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While and interesting demonstration of how it works, the demo on the previous page isn't all that useful. Currently all that the code in code.py is doing when an event is triggered is printing the event type and duration to the serial console as it's only meant to demonstrate the basic functioning of the puff detector.

By modifying the basic structure and content of the demonstration code and combining it with bits and pieces from our many CircuitPython demos, you can make the Sip and Puff trigger all sorts of things.

Call Me Maybe?

The sine qua non of the demo code is the pair of on_ functions,  on_sip and on_puff that get called when the corresponding pressure event is detected. This type of function is usually referred to as a callback and is very common when writing code that reacts to user input. We will take a look at the on_sip function as an example as the two functions work the same but for different pressure events.

@detector.on_sip
def on_sip(strength, duration):
    if strength == puff_detector.STRONG:
        print("GOT STRONG SIP")
    if strength == puff_detector.SOFT:
        print("GOT SOFT SIP")
    print("%.2f long" % duration)

on_sip is a simple function that you provide to define the behavior that you want to happen when a sip event is detected. When a sip event happens, It gets called with two parameters,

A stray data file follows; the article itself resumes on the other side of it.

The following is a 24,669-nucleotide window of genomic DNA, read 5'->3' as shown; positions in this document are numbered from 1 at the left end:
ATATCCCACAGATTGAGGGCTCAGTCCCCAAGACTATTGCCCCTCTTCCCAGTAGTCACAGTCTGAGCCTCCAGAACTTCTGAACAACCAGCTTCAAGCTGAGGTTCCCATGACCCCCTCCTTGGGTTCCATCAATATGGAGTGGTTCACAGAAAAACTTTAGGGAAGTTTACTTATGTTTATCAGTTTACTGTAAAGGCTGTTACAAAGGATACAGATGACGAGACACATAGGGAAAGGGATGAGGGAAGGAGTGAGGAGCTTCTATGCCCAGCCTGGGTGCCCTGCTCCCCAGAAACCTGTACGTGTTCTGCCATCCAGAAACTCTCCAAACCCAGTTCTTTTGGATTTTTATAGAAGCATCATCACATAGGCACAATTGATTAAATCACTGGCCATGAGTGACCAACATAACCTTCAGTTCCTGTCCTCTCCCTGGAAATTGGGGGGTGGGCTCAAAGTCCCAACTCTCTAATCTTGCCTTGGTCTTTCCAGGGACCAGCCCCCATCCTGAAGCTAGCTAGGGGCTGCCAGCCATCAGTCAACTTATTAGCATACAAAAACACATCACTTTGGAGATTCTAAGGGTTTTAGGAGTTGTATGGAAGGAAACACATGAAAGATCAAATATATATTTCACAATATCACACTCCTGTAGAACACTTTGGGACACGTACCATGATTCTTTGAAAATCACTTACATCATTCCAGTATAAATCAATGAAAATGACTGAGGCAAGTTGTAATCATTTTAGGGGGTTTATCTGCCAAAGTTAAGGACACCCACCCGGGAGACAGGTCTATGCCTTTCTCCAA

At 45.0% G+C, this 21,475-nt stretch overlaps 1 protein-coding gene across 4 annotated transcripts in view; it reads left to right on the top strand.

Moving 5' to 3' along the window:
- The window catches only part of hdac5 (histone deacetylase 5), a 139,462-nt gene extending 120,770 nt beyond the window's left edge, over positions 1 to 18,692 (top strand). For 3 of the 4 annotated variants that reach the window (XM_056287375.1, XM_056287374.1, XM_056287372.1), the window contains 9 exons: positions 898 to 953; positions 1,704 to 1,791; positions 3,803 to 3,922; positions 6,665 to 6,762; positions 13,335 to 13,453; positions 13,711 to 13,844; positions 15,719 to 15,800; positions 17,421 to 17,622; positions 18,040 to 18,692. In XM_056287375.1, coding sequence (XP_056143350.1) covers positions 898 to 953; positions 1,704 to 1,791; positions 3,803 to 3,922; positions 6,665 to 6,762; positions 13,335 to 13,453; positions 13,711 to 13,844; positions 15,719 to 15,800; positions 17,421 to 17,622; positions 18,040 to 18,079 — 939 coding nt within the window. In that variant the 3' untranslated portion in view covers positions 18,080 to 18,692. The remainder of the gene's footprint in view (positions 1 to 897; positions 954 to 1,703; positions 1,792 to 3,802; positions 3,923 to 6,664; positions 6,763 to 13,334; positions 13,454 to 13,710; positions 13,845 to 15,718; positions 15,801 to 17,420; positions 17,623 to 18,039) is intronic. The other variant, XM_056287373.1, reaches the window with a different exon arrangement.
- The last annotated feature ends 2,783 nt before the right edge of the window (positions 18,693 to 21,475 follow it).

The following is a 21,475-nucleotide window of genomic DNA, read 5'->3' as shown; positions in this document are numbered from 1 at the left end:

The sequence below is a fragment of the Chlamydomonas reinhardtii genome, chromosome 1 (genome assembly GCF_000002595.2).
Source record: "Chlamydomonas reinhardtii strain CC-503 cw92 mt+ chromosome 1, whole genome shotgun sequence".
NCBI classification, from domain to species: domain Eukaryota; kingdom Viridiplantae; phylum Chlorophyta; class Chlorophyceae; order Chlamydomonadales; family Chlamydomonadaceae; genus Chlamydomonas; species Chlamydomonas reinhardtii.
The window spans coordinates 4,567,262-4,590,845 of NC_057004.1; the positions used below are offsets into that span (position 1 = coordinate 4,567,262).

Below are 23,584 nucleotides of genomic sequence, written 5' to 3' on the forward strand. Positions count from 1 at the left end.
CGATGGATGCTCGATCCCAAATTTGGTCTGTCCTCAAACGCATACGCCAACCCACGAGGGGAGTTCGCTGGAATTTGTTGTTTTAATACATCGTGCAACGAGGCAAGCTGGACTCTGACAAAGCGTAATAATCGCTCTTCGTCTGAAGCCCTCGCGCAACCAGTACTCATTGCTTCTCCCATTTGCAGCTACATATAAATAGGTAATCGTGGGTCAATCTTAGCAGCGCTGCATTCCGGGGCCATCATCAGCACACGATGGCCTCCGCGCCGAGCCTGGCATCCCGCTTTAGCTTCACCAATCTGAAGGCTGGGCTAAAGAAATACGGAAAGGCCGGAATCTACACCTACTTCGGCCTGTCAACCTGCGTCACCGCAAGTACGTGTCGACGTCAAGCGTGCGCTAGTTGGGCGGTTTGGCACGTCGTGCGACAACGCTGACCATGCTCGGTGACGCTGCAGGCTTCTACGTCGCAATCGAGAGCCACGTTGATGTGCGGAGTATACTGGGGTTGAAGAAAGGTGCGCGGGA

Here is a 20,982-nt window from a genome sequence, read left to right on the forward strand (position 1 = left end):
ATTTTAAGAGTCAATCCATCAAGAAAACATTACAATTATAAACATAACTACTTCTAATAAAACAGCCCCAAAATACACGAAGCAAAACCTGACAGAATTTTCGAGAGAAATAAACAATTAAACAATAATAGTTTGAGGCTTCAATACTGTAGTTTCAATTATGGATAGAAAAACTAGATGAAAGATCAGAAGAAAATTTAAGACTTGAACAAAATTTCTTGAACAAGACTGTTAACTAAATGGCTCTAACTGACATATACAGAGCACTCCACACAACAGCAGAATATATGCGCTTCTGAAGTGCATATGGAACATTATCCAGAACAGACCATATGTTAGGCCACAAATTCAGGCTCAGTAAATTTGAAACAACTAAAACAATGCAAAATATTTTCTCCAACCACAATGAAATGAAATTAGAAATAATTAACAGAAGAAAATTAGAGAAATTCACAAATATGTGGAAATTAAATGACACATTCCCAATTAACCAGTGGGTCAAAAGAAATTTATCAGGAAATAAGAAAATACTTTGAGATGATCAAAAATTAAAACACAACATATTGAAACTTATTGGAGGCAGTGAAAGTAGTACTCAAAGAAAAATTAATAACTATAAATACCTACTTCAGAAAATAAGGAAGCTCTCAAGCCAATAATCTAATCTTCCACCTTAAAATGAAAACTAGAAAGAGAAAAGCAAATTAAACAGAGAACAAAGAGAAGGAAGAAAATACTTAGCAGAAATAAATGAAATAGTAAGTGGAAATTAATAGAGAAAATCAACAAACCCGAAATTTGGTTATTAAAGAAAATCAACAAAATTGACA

• strength indicates if the event was SOFT or STRONG and can be compared to the constants of the same names in the puff_detector module
  • duration is the duration of time that the sip event took from beginning to end.

You may wonder "how does the puff detector know what to call?". The answer to that question the the short statement above the on_sip function that starts with an @

@detector.on_sip

This statement tells the detector that the function that follows should be remembered or registered as a function that should be called when the corresponding event happens. 

You might imagine leaving a voicemail for your friend where you say "call me on Friday to let me know if you will come to my party". Unfortunately they'll probably miss your party because no one checks their voice mail anymore, but none the less you could think of leaving that message as registering a callback with your friend. If your friend was a Feather STM32F305 Express or other micro running CircuitPython, you might imagine programming them like so:

@friend.on_friday
def on_friday(rsvp):
  if rsvp:
    print("We're gonna need more guacamole")
  else:
    print("We're gonna need more tupperware for all this guacamole")

Make it Your Own

To get the sip and puff to do all manner of thinks, all you have to do is make your own functions that do what you want to happen when a pressure event happens, and then register it as a callback. That's all there is to it!

This guide was first published on Feb 17, 2020. It was last updated on Feb 17, 2020.

This page (Extending the Capabilites) was last updated on Nov 04, 2020.

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